Poet, novelist, editor, musician and university lecturer Shimon Adaf was born in 1972 in Sderot, a small town in southern Israel, to parents who emigrated from Morocco. About Adaf, Israeli critic and scholar Omri Herzog has written, “he is erudite [...] a daring and unconventional artist. Motivated by the desire to breach consensual standards of writing, to cause friction between past and future, and to create literary, technological and linguistic worlds, Adaf is situated at the cutting edge of literary innovation in Israel.”
And for a long time. His first poems were published in literary magazines when the writer was twenty. A founding member of the literary group Ev, between 1996 and 2000 he studied at Tel Aviv University and wrote articles on literature, film and rock music. From 2000 to 2005, Adaf served as chief literary editor for the Keter publishing house. The author of three books of verse and ten novels, including science fiction, a genre rare in Hebrew, he has translated Philip K. Dick's The Man in The High Castle into Hebrew.
Adaf currently heads the Creative Writing Program at Ben Gurion University of the Negev, and teaches in the new Jewish-Arab Culture Studies program there. Despite his interest in roots, Adaf warns against reliance on strict identity politics, in a recent Haaretz interview with Gili Izikovich:
"Suddenly everyone [in certain Israeli literary groups] is saying […] 'You call me primitive? [Well] that's my identity.' There is no thought given to exceptions, or change, and [this vacuity] has become a literary construction. There is no self-criticism, but merely a pronouncement about the self. What once constituted parody [...] is now what literature wants to be – stereotypical."
In Adaf's newest book of literary essyas, Ani Aherim (I, Others), Izikovich writes, he discusses
"those who would seem to be quite different from him – Aharon Appelfeld and Lea Goldberg, Yakov Shabtai and Avot Yeshurun, Hedva Harkavy and Yoel Hoffman and Yair Garbuz – and ends the book with an essay about himself and writing and its place in his life. Someone whose work is considered a fascinating labyrinth, whose readers have, hopefully, emerged from the other side and understood where they have been, attempts to dismantle structures and identities, to examine an Israeli nature different from his own, as a critic from the outside".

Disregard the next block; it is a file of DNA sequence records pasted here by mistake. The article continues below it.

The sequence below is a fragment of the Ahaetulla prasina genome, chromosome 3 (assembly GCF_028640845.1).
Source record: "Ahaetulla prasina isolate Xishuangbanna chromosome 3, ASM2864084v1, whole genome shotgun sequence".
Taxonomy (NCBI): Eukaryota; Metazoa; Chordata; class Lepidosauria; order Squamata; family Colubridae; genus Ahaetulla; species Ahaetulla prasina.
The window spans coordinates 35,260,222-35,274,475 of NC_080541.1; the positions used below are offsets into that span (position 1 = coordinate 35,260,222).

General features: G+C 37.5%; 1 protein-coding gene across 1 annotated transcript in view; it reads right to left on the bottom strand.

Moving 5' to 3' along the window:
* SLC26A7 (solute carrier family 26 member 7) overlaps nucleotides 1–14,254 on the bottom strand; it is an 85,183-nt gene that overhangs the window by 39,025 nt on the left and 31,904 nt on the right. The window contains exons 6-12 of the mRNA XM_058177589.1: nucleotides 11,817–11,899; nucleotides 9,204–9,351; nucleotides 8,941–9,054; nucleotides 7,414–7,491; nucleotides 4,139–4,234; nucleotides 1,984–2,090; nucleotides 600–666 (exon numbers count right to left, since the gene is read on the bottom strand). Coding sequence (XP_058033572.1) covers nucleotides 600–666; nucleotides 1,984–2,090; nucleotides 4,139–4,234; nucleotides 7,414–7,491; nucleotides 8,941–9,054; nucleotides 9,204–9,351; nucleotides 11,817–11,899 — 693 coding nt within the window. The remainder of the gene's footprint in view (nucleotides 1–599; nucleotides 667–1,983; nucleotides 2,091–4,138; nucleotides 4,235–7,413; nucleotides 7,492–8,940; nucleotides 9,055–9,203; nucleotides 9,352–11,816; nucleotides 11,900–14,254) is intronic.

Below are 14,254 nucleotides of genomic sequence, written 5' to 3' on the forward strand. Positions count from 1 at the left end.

Almost from the start, in his early poem RESCUE FROM OBLIVION, Adaf appears to be saying that identity is not wholly dependent on the past:
that I've reached
the end of history.
Not in the meaning of philosophy. There, reason knows itself
fully actualizing phenomenon as an idea. No. In a simpler sense
history ceases to be
essential for definition...
[Tr. Becka Mara McKay]
The 2017 winner of the Hebrew University's prestigious Newman Prize for Literature, Adaf has been awarded the Ministry of Education Award (1996), the Prime Minister's Prize (2007), the Yehuda Amichai Prize for Poetry (2010), and the Sapir Prize for his novel Mox Nox (2013). New English translations of his work appear in the May 2018 Bellingham Review. Books of his poetry are forthcoming in French, English and Spanish.
Shimon Adaf was a guest of the Poetry International Rotterdam Festival in 2001.
Poetry in Hebrew
Ha-monolog shel Iqarus (Icarus' Monologue). Tel Aviv, Gvanim, 1997.
Ma she-xashavti tsel hu ha-guf ha-amitti (What I Thought was Shadow is the Real Body). Jerusalem, Keter, 2002.
Aviva-no Tel Aviv, Dvir, 2009.
Literary Criticism in Hebrew
Ani,aherim Tel Aviv, Dvir, 2018
Forthcoming in translation
Les Editions Caractères publieront en septembre 2018 son premier livre de poésie, traduit par Michel Eckhard Elial, « Le monologue d'Icare »
Aviva-no tr. Yael Segalowitz, Farmington, Maine, Alice James Books, 2019.
Aviva-no Trilce Ediciones, Mexico City
Books in English translation
Sunburnt Faces (novel) tr. Margalit Rodgers and Anthony Berris, UK, PS Publishing 2013
Art & War: poetry, pulp and politics in Israeli fiction (essays) ed. with Lavie Tidhar, NY, Penguin Random House, 2016
Poems in Hebrew and German on Lyrikline
A podcast on TLV 1
An interview in Tablet
Ishmael, a short story
Jewish Book Council interview
Review of Sunburnt Faces
Essays by/about the poet in BGU Review
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